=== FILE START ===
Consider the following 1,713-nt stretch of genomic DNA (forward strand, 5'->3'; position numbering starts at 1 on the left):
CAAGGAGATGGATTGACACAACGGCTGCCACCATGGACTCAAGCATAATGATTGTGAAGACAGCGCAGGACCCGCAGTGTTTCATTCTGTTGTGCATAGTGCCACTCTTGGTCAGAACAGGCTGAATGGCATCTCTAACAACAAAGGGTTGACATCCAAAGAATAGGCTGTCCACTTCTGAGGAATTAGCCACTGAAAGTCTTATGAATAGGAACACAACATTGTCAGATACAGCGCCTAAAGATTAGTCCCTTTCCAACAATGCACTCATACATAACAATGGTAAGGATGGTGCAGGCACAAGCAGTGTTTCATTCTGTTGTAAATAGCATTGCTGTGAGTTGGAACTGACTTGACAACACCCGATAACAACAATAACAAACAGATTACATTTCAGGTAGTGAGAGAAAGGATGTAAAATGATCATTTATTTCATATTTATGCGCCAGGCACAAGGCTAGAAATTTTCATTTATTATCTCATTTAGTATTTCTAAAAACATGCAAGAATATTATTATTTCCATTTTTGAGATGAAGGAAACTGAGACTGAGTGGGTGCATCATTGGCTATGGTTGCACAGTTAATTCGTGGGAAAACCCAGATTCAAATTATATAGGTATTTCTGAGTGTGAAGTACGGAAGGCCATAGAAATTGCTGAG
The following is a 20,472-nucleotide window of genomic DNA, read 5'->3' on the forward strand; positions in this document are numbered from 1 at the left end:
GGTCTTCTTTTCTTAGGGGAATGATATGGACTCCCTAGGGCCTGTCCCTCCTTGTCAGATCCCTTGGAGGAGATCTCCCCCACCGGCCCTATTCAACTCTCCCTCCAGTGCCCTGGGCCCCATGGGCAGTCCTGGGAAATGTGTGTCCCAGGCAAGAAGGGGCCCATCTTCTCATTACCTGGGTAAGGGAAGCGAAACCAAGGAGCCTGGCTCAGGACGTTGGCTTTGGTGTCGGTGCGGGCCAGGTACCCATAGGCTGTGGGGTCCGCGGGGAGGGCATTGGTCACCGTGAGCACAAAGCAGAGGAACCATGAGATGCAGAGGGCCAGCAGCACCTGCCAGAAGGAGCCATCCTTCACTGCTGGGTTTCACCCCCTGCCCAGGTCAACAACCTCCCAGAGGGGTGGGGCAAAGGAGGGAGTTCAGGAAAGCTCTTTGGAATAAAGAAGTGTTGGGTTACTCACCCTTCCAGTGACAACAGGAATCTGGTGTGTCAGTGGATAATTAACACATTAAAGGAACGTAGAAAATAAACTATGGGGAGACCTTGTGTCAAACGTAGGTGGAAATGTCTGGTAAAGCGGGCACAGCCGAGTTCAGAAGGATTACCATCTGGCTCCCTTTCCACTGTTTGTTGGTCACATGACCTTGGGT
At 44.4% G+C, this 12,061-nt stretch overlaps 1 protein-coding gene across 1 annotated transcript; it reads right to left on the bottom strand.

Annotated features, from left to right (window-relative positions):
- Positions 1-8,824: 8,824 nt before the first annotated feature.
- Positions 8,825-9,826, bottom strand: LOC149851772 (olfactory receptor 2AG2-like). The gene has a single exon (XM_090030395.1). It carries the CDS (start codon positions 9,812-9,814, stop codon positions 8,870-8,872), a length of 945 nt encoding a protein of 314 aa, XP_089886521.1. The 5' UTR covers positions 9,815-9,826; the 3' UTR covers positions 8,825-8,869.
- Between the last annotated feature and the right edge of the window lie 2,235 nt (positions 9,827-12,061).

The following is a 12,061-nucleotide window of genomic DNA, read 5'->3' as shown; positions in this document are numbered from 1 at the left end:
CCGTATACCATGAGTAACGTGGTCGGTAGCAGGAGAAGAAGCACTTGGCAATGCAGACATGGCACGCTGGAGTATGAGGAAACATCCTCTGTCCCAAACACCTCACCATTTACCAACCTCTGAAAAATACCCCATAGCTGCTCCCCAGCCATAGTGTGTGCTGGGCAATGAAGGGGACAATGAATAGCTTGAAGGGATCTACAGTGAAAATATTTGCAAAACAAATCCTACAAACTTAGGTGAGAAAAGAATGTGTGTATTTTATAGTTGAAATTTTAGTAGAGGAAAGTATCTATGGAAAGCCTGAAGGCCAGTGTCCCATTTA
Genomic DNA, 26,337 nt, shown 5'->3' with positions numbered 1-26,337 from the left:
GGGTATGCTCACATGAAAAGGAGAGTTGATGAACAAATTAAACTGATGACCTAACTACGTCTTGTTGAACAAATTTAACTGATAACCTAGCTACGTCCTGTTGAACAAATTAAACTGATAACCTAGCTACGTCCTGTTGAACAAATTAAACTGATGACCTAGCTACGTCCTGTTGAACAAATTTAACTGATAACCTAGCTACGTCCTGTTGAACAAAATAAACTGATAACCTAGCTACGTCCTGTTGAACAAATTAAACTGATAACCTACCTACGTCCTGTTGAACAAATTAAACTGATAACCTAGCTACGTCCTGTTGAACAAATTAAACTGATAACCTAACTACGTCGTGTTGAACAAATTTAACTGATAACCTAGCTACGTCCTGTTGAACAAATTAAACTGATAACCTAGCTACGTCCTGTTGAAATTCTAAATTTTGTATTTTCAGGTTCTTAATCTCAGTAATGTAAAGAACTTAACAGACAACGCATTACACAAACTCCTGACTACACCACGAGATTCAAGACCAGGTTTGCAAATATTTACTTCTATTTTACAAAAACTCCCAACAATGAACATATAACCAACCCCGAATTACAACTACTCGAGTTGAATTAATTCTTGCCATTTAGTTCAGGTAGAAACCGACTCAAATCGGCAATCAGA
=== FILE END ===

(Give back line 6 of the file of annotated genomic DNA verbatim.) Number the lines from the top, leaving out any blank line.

Annotated features, from left to right (window-relative positions):